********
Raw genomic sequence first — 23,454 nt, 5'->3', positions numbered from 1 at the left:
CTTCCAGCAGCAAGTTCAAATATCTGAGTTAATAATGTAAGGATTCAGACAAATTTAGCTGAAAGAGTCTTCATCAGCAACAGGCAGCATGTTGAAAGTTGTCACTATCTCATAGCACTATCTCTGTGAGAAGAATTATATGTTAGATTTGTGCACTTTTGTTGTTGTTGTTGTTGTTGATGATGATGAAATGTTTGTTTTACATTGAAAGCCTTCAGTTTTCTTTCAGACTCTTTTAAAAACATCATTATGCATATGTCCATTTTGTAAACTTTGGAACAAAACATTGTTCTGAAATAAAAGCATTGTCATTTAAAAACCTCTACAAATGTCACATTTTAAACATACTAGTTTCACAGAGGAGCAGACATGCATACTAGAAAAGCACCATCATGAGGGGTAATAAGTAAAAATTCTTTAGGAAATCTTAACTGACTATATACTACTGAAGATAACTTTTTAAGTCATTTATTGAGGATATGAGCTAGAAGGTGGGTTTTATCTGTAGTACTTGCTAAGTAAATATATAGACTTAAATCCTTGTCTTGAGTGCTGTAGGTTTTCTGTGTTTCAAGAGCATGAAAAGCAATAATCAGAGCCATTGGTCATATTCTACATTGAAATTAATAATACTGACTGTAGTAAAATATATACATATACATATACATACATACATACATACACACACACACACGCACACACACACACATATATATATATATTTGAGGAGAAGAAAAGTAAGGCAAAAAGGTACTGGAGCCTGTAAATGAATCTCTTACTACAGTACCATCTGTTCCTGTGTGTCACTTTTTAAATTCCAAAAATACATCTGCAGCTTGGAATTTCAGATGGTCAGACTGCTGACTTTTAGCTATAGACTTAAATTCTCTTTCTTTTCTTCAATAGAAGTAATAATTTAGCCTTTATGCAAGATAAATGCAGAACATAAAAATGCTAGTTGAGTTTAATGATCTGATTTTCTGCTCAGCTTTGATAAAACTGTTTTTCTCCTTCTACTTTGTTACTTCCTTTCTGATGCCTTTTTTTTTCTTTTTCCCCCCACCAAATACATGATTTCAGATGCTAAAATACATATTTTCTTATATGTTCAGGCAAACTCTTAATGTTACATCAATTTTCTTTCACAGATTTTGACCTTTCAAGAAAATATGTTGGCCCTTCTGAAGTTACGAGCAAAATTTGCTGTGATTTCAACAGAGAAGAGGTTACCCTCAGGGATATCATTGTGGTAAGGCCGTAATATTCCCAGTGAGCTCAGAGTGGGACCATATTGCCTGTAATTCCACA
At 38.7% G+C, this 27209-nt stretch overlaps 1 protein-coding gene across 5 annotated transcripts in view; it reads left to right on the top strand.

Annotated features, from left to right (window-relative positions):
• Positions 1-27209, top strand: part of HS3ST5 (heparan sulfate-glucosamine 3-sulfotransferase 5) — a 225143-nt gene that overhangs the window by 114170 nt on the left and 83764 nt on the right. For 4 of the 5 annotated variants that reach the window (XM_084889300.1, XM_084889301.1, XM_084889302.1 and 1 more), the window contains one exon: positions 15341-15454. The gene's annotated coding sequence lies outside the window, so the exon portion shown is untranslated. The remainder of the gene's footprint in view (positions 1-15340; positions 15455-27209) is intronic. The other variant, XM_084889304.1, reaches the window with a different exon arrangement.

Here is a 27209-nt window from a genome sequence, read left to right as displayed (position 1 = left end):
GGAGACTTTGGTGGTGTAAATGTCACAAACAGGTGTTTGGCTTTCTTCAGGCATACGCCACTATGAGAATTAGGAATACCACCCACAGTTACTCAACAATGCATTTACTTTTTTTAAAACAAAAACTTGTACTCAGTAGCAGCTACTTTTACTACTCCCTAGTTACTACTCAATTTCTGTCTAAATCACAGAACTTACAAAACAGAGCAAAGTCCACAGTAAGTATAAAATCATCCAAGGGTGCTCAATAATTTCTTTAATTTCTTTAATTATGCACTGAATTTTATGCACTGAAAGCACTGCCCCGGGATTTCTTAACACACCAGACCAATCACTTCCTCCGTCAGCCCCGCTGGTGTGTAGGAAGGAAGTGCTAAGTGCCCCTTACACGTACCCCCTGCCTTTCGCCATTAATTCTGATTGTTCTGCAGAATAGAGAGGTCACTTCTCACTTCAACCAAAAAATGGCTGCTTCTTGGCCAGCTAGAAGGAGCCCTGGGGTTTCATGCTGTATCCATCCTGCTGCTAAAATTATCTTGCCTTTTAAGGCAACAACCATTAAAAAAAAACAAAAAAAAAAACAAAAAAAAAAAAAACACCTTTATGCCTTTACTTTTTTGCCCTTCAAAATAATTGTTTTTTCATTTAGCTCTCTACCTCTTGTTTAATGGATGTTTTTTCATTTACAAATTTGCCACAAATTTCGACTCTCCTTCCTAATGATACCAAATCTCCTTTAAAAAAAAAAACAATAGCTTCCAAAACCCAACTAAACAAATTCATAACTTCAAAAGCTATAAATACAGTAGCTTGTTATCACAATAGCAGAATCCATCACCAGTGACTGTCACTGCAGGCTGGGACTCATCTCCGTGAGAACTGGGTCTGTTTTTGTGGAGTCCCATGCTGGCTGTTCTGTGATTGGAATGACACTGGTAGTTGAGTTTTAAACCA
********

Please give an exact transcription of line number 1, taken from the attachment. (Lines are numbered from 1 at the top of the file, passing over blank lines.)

Raw genomic sequence first — 23,454 nt, 5'->3', positions numbered from 1 at the left: